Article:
In the mid-1990s, RWJF’s Colleagues in Caring: Regional Collaboratives for Nursing Work Force Development supported 23 statewide and multi-county collaboratives in their work to streamline nursing education and increase the capacity and attractiveness of the nursing profession. The collaboratives created systems to collect and analyze data on regional nursing shortages and to assist the profession and policy-makers in preparing for future workforce needs. Many of the funded collaboratives found ways to continue their work after their RWJF grants expired in 2003, and since then, 40 states have created what are now referred to as state nursing workforce centers.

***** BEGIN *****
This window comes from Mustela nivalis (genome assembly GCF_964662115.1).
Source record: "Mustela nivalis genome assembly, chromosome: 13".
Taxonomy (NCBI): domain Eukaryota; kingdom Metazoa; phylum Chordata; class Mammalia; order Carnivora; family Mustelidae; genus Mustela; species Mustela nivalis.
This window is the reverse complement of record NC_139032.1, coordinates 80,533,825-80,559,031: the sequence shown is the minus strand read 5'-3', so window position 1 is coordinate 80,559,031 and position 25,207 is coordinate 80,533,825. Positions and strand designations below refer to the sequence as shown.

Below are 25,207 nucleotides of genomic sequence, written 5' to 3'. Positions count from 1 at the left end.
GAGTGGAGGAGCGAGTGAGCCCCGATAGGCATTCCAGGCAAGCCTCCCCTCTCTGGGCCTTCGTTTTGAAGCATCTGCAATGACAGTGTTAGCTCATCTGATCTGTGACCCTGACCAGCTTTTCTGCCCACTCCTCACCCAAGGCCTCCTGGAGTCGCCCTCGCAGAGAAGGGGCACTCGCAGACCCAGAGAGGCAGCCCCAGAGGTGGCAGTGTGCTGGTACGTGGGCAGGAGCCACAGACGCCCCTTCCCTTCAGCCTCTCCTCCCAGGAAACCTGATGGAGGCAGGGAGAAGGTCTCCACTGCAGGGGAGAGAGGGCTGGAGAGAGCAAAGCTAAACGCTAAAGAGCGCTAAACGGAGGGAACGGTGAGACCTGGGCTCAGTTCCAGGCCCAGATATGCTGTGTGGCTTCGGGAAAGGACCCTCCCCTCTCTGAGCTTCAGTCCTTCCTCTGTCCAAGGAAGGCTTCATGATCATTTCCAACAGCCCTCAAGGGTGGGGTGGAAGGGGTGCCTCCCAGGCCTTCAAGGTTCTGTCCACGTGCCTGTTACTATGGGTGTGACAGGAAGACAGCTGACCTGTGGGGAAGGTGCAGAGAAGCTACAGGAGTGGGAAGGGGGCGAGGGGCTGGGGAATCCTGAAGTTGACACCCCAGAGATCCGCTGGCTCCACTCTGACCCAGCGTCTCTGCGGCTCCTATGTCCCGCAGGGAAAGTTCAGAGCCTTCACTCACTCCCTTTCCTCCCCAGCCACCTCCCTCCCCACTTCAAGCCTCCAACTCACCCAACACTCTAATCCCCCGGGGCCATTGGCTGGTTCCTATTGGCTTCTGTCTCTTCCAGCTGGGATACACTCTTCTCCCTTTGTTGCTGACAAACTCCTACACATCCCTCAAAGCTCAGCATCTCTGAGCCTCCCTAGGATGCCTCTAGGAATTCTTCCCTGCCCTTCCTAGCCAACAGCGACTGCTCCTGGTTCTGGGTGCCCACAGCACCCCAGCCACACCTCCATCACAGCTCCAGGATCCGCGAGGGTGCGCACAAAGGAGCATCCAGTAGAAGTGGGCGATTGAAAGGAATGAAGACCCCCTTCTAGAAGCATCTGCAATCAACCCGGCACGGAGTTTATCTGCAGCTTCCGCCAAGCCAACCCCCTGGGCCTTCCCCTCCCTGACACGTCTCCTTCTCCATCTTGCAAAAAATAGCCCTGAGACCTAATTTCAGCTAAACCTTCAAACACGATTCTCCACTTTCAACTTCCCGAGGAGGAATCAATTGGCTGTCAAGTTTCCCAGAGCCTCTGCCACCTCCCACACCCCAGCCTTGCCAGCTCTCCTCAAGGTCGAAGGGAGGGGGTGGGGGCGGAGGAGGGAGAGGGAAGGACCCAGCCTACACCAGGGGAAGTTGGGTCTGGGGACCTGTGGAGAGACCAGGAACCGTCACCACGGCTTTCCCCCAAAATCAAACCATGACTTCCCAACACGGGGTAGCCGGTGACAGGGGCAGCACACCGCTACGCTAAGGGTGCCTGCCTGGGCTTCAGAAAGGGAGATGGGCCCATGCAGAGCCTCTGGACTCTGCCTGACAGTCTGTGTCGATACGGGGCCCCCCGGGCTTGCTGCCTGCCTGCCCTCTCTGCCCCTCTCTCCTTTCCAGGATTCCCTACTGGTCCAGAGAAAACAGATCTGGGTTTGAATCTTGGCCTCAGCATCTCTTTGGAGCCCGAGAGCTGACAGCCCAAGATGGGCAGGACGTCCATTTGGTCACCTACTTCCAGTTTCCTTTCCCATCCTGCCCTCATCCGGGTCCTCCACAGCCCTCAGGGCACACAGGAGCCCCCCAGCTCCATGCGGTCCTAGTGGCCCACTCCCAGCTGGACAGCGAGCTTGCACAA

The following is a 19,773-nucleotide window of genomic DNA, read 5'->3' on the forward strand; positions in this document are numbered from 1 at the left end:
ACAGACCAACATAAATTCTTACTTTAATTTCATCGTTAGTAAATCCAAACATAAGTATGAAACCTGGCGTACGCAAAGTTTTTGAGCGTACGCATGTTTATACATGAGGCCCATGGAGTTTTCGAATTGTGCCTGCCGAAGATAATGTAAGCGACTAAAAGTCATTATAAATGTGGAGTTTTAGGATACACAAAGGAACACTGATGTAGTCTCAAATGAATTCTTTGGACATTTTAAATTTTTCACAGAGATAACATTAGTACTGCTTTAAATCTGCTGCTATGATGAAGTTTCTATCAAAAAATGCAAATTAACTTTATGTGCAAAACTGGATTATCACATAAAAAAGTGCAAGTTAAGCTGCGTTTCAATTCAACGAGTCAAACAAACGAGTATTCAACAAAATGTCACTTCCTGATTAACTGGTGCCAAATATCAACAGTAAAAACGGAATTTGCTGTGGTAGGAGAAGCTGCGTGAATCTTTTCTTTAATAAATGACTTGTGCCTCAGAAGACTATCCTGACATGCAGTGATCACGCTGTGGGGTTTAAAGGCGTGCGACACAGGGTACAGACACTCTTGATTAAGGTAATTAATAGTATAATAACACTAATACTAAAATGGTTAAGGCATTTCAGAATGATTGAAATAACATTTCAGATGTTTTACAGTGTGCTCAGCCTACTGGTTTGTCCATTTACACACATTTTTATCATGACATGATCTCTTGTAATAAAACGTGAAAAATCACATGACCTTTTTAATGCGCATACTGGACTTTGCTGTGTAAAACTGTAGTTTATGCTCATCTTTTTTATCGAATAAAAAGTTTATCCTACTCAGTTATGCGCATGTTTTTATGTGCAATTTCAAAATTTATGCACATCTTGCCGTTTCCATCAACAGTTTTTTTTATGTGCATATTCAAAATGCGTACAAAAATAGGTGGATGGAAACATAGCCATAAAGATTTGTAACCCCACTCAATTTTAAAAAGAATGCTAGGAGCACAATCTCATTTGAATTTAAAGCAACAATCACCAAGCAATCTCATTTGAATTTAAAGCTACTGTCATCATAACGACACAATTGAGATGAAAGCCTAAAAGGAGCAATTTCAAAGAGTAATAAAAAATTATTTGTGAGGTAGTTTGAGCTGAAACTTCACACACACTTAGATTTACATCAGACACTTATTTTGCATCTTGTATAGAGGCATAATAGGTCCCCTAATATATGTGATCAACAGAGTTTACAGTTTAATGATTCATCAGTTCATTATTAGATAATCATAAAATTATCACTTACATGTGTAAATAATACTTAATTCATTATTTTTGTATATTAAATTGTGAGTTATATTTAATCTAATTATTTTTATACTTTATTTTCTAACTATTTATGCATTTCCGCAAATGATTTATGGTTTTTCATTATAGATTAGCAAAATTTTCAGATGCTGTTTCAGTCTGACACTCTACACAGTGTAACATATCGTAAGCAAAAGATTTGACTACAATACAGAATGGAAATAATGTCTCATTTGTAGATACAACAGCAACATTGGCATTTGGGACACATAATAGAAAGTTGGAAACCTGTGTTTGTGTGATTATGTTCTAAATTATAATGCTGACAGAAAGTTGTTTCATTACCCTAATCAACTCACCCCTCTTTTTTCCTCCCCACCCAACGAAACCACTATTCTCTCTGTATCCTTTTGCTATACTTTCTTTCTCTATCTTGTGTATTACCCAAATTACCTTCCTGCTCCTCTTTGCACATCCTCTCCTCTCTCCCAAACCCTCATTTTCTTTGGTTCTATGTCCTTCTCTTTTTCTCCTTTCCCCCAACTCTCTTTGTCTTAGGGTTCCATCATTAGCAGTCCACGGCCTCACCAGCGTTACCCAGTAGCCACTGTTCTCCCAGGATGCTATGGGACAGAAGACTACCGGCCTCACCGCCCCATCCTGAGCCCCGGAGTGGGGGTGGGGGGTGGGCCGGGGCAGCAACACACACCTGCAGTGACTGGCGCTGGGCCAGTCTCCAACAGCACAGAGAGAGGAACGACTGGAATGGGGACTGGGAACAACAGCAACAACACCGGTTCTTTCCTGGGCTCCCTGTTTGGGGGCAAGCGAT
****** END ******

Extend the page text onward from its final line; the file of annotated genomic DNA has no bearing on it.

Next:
As the CNF brief makes clear, RWJF’s contributions to the profession of nursing have had a profound effect on the nation’s health care system, who can access it, and how well they are cared for. At the same time, the grantmaking has drawn a new generation of nurses into the profession and helped expand their roles in the evolving health care system. Key to the success of RWJF’s work in the area has been its willingness to take risks, as it did in supporting the NP movement; its determination to keep peoples’ needs at the center of its investments; its desire to listen for solutions from nurses and others on the “front lines” of health care; its ability to recognize the vital contribution that nurses have to make as institutional leaders; and its recognition of the need to base workforce decision-making on accurate data and insightful analysis.